What if the world’s way is wrong? What if getting what we want is not the road to completion? Maybe it is a lie. Such thoughts are stunning, and most don’t dare think them. Yet, God’s ways are higher than ours. His mind is set on the infinite, ours the finite. Consequently, His ways rarely make sense to us. Yet, to receive them is freedom.
When Abraham was 75 years old, God promised him a son and that his decedents would become a great nation. Twenty-five years later Isaac was born. God gave Abraham what he always wanted, but then the Lord asked the unthinkable. He told his servant to give his beloved son as a gift offering.
This is a story about faith. Abraham believed God would provide, but it is also a story about worship. The gift offering or burnt offering was worship. To the Hebrew people, devotion was not just singing hymns or choruses. It was the act of giving one’s self to the Lord. They couldn’t actually give material gifts to the unseen God, so they gave burnt offerings. They burned their gifts at the altar, so they could never get them back. The sacrifice represented the worshipper, himself. It meant his life was lost to God. Paul spoke figuratively of this type of sacrifice in Romans 12:1:
This aspect of worship is all but lost in our day, and the idea of the altar of God is fading. We are far more likely to go to church for what we gain. We go to receive a blessing. Yet, if that is our only desire, we miss out on the greatest blessing of all. God comes to church to give Himself to us, and when we go to give ourselves to Him, we experience union with Christ.
We have many weddings at Thorncrown Chapel, and I try to help our couples understand what they are doing on their wedding day. When they stand at the altar, they are not just making a promise to stay together no matter what; they are giving the greatest gift a human being can give to another—the gift of self. The bride and groom give themselves to each other in a way unequaled in any other human relationship. With the mutual gift of self, something mysterious and wonderful happens: the two become one. Such is our relationship with God. Love turns two into one.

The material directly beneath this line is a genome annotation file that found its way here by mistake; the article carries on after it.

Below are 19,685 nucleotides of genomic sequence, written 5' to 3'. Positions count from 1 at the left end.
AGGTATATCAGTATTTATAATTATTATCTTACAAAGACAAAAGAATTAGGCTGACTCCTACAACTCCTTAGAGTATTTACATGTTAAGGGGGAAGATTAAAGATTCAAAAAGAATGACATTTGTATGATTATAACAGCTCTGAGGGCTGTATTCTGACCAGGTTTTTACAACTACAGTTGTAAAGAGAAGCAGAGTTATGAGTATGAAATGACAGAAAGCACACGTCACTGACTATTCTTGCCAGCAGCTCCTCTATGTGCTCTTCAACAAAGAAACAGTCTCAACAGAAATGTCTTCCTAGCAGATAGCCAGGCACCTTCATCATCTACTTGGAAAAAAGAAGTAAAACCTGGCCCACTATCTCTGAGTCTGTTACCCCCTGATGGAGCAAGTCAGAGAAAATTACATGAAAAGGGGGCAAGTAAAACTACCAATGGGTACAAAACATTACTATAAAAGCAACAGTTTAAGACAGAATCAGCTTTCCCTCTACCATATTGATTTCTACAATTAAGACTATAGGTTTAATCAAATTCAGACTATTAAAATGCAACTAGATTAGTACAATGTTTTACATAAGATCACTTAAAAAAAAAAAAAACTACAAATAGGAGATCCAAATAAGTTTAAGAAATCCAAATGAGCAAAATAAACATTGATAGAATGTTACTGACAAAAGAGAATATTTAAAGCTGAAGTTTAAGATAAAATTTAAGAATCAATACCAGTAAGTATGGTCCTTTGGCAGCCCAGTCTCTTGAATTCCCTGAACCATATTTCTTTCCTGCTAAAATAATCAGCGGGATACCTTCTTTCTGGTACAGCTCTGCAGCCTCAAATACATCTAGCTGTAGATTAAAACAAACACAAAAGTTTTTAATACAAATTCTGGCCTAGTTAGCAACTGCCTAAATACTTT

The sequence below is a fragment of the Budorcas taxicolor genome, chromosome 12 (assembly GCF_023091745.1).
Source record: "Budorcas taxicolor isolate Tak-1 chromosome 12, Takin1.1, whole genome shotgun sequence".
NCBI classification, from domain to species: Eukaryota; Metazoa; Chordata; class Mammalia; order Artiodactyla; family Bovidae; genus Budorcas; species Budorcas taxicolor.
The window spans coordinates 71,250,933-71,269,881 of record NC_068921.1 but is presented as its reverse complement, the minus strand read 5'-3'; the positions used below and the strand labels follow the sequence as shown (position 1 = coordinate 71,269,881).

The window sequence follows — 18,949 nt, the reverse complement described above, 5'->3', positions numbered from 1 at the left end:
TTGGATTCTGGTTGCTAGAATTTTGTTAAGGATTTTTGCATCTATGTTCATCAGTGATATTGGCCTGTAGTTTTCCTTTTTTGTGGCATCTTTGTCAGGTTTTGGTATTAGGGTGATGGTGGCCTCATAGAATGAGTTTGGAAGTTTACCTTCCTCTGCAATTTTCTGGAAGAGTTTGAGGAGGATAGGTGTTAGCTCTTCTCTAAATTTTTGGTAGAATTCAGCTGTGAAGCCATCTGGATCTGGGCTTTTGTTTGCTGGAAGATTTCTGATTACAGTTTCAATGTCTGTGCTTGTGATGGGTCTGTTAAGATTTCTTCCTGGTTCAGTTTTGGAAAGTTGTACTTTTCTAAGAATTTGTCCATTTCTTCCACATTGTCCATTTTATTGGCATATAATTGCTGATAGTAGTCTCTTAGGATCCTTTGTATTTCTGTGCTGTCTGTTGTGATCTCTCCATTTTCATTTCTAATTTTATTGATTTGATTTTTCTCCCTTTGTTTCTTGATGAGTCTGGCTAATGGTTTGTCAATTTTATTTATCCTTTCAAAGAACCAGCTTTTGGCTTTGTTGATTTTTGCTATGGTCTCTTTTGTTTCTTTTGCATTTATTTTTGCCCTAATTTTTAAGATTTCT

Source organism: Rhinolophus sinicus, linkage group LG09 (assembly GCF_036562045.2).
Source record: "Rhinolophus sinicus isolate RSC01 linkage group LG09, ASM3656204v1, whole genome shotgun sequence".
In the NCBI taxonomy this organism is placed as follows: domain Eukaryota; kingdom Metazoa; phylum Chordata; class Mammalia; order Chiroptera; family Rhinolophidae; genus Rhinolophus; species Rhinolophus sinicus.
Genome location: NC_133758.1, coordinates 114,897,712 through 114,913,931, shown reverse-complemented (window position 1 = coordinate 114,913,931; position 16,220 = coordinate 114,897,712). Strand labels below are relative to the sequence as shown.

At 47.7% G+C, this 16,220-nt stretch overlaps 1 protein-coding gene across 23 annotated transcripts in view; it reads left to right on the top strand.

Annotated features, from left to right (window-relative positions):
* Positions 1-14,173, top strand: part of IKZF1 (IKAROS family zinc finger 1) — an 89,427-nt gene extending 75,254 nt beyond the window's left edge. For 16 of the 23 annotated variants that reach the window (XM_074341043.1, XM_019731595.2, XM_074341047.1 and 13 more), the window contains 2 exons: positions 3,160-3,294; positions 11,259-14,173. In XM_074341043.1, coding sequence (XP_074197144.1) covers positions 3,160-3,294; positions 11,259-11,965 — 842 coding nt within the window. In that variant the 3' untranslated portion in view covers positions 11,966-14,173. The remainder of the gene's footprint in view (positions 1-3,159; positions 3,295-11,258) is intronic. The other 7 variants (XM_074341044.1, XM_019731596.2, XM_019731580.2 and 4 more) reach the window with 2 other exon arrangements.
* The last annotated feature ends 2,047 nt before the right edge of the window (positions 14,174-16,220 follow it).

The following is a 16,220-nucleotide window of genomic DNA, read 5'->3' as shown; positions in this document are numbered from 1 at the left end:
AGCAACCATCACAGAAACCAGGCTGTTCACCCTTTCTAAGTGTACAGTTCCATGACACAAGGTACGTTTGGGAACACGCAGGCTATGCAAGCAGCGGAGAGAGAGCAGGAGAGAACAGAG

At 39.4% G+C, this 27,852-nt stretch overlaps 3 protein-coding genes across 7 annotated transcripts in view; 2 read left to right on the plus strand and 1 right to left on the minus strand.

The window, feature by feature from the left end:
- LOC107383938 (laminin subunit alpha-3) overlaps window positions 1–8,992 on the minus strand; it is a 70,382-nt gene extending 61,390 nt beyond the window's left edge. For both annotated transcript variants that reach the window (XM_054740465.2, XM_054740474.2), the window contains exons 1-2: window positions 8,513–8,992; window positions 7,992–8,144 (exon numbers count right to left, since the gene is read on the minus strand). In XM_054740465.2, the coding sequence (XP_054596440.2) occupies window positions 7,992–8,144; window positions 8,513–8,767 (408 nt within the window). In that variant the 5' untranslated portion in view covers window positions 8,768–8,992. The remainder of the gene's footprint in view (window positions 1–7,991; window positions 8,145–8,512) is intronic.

The Old Testament altar was a type or shadow of the cross. The cross is the place we lose our life, where we forfeit our wants to God. To lose our dreams appears foolish to the world. What are we without our dreams and desires? Giving up what we love seems like dying. Yet, we go to the cross in faith that resurrection is on the other side. Though we may lose our life, we gain Christ as our life. The cross is door to the infinite, the place we gain God, and when we obtain Him, we are complete, needing nothing.
The altar can be a dreadful place, but we do not go alone. Christ, who has taken the journey for us, goes with us. He is the guarantee we will reach journey’s end.
Finally, let’s get back to the big question. “What do you want?” We can look at this question in light of the finite or in light of the infinite. Considering the finite alone, we can imagine a thousand things we might desire. Yet, if we think in terms of the infinite, we can think of nothing, for we are complete in Him. The flesh yearns for more. The Spirit rests in what is. My answer that day was, “Nothing, Lord! I want not because I have You.” In that moment, my soul was complete.
What is the destiny of those whose wants belong to God? We might conclude they will profit nothing. Yet, that was not the fate of Abraham. God gave him more than ever before, and The Lord promised a future that was even more glorious. Christ gave us a similar promise:
If we put the infinite above the finite, God will take care of us. In 40 years of walking with the Lord, I have always found this to be true. It takes faith to walk the way of loss, but what may appear like death to the world is a road that leads to life.
Let us, therefore, examine the narrative of our life. Do we follow the world’s storyline, following our wants, keeping them alive at all costs? Or do we share in Christ’s narrative, a story of death and resurrection? If we follow God’s way, we won’t be afraid of the altar any more than Abraham was.
In the past when I read this passage, I thought it meant that God will give us everything we want. Now, I see it very differently. The Lord has delivered us from the tyranny of wanting to the rest of having God.